• Samples
  • The Samples (Arista) 1989  (What Are Records?) 1993 
  • Underwater People (What Are Records?) 1991 
  • No Room (What Are Records?) 1992 
  • The Last Drag (What Are Records?) 1993 
  • Autopilot (What Are Records?) 1994 
  • Outpost (MCA) 1996 
  • Transmissions From the Sea of Tranquility (What Are Records?) 1997 
  • Here and Somewhwere Else (What Are Records?) 1998 
  • Landing on the Sidewalk (Apache) 2000 
  • Sparta (Apache) 2000 
  • Return to Earth (Apache) 2001 
  • Sean Kelly
  • Light House Rocket (What Are Records?) 1995 

Sean Kelly, the frontman and chief songwriter of this Boulder, Colorado, group, has a high-pitched, plaintive voice that recalls Sting. For better or worse, it’s made the Police a stylistic touchstone the Samples haven’t been able to shake; the early albums’ frequent excursions into Caribbean rhythms only lend credence to the comparisons. There are far worse saddles to carry, and some of the Samples’ other influences — particularly touches of jazz and Celtic folk — give the band’s sound a bit of distinction. The Samples have won their audience on the grassroots level, via heavy touring concentrated on college campuses. Although a favorite of the H.O.R.D.E. crowd, the band hasn’t made the same impact as Phish or Blues Traveler.

The Samples, which found the group on a major label for about a minute, is filled with gentle, pleasant melodies that make the most of Kelly’s vocals, his harmonies with bassist Andy Sheldon and the ringing interplay of Kelly’s lead guitar with Charles Hambleton’s acoustic guitar, mandolin and banjo. Keyboardist Al Laughlin generates a haunting flute sound for “Close to the Fires” (the Samples’ homage to the American Indian), while “African Ivory” is the most subtle kind of protest song. “My Town” and “Waited Up” mine exotic sources — Jamaica and West Africa, respectively — but nothing on the Samples’ debut really takes off with the energy of the band’s live shows.

Perhaps that’s why Underwater People, with its five live tracks (plus three previously unreleased studio numbers), works better. “After the Rain” and “My Town” are so superior to their studio counterparts that they practically sound like different songs. Branford Marsalis’ guest solo on “Giants” is revelatory, while the acoustic version of the first album’s “Feel Us Shaking” reveals just how much Kelly’s vision leads the band at this point. (Hambleton left after the debut and only appears on a couple of the second album’s tracks. He wasn’t replaced, and the Samples have remained a quartet since.)

No Room begins a prolific period of three albums in as many years. The sound remains organic, but it’s also more expansive, mixing reggae tracks (“Did You Ever Look So Nice”) with more atmospheric pieces (“Nothing Lasts for Long”). “When It’s Raining” is a standout, a shimmering melody surfing on a wiggly groove, finally capturing in the studio some of what the Samples transmit onstage.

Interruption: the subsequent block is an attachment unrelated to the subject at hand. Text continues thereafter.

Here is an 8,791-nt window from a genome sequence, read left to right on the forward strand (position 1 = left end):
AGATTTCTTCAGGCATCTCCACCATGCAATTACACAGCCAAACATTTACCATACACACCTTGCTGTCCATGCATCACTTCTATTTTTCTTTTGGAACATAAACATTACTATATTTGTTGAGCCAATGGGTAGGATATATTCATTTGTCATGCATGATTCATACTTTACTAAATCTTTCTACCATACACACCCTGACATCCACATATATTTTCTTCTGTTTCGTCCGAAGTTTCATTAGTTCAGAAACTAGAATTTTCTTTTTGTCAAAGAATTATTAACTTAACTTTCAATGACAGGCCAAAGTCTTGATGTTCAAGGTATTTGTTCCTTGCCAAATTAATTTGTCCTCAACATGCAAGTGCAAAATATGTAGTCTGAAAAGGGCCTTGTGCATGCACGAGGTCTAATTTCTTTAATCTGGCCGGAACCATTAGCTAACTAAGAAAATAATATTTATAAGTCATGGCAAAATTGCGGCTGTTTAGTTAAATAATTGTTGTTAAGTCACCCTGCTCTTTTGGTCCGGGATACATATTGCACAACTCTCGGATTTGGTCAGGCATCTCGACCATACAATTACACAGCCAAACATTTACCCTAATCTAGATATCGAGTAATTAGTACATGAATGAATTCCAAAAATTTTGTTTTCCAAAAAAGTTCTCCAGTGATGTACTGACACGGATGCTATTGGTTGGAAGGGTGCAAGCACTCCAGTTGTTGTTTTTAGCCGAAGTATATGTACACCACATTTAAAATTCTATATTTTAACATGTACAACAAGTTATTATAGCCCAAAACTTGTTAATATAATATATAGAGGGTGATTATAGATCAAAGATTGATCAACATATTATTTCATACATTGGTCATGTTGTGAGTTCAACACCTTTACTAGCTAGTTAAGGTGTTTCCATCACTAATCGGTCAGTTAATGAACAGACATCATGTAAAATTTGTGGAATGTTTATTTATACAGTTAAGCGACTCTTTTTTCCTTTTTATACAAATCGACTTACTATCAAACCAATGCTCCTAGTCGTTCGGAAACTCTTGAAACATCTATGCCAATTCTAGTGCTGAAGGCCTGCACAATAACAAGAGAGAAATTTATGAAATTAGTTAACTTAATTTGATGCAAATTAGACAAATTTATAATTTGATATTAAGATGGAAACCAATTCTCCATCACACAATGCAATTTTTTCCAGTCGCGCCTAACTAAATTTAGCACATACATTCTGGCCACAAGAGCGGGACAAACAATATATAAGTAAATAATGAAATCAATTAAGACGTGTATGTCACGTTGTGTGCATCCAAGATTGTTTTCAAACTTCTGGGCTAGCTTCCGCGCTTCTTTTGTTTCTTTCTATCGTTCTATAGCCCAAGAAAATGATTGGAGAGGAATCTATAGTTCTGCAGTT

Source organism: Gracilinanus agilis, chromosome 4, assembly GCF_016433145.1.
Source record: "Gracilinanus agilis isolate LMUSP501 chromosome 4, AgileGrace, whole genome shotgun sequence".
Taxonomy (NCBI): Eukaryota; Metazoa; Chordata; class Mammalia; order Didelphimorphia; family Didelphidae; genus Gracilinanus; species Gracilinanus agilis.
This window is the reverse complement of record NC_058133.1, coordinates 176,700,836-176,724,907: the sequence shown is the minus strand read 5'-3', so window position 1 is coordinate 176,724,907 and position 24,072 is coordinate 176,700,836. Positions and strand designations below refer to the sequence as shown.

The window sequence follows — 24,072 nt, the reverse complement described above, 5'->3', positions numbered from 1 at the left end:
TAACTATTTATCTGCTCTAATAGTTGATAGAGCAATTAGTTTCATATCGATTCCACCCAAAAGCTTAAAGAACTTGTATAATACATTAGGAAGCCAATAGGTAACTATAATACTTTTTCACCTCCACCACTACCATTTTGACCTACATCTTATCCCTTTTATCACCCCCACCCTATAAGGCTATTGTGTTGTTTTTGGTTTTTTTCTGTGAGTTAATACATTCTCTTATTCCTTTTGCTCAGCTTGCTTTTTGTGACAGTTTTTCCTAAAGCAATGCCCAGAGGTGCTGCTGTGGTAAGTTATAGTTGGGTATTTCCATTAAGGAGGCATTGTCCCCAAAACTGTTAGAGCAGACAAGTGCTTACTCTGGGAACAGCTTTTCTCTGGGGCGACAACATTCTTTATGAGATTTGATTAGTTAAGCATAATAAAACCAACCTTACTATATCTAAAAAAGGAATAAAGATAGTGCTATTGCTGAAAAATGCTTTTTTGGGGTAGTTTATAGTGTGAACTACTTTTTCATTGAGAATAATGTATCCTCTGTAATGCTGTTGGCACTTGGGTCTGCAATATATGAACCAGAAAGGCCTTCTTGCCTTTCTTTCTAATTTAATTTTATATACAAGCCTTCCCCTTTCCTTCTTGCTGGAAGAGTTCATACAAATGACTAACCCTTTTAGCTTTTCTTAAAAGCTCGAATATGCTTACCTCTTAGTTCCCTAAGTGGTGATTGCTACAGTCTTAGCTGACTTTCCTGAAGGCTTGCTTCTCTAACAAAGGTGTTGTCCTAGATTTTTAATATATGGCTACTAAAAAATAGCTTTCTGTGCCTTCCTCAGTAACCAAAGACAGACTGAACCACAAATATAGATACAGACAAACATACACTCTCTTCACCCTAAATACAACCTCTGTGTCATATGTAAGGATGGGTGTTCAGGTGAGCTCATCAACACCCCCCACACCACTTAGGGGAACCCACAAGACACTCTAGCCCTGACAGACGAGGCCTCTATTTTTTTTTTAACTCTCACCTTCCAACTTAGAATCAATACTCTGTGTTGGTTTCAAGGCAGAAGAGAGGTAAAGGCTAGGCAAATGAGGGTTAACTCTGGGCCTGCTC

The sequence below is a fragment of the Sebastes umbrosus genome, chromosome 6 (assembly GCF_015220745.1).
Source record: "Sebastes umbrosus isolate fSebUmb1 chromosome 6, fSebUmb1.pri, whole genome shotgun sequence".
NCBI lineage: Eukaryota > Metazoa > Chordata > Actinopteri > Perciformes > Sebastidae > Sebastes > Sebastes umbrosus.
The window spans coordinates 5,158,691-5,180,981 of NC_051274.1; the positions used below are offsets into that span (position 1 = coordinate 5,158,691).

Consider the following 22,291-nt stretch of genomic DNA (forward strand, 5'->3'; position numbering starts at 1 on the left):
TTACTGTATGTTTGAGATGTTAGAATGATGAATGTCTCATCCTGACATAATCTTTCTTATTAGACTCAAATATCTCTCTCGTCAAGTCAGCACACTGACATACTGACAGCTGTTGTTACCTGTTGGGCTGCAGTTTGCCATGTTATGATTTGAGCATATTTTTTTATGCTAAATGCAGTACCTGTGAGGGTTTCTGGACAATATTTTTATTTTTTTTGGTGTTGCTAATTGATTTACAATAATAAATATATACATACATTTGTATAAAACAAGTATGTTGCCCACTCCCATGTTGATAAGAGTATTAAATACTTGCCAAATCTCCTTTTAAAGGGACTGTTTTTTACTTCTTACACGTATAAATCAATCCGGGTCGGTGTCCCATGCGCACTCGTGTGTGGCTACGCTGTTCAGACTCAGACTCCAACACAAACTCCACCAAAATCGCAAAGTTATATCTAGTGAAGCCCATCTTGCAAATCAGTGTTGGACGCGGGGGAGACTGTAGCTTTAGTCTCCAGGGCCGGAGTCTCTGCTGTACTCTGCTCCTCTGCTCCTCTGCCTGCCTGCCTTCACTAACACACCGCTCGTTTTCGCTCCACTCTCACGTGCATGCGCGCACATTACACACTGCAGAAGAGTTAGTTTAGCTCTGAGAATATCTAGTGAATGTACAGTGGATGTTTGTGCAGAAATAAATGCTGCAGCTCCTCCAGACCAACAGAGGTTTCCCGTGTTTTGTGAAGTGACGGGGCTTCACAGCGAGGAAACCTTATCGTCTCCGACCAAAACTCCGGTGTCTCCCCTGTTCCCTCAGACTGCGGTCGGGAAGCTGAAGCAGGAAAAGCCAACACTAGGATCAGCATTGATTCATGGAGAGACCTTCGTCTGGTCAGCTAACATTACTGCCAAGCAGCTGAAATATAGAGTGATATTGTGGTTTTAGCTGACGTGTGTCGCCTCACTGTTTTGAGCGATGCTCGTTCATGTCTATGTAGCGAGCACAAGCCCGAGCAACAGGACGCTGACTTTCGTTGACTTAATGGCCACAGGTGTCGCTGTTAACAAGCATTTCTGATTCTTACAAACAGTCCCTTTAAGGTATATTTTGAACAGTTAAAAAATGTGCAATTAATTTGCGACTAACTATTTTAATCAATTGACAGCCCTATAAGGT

The ominously titled The Last Drag is even more ambitious — musically and lyrically — but also less consistent. Kelly’s angst-filled worries about the environment, his love life and our general state of being have lost their subtlety. (His mood seems to be contagious: his “Darkside” is matched by Sheldon’s “Prophet of Doom” and drummer Jeep MacNichol’s “Misery.”) Beyond the lyrics, though, all four Samples have a hand in writing the music, which yields a greater dynamic range and a new infusion of ideas. “Taxi” blends jazz and rock touches, “Nitrous Fall” has a gaseous ambience and “Darkside” alternates boppy verses and menacing choruses.

The democratic approach is more fully realized on Autopilot, even though Kelly finishes the album with three solo compositions. The rhythmic “Weight of the World” manages to ruminate on Kurt Cobain’s suicide and media hype without turning cloying, while Kelly turns from observation to action on “Dinosaur Bones” as he sings “I’m gonna find the secret/And then I’ll find just what went wrong.” “Madmen” is one of the hardest rockers the Samples have put on record; “Buffalo Herds and Windmills” displays a country influence. Sheldon’s “The Hunt,” a quiet guitar and flute piece, makes a nice change of pace. But even four albums on, there’s still that Sting/Police thing: “Dinosaur Bones” could have appeared on Synchronicity, while “As Tears Fall” sounds like a slowed-down version of “If You Love Somebody Set Them Free.”

The Samples took a short break from touring in 1995, and Kelly took the opportunity to go solo. Light House Rocket is a ruminative affair, close to the band’s sound but even quieter — kind of like a focused demo session. This time he’s looking inward (one song is titled “Me Myself and I”), chewing over thoughts of loss and love on “Mary” and “On the Losing End of Distance.” A reworking of the Samples’ “Could It Be Another Change” and a fresh take on “Amazing Grace” are the album’s most notable moments.

[Gary Graff]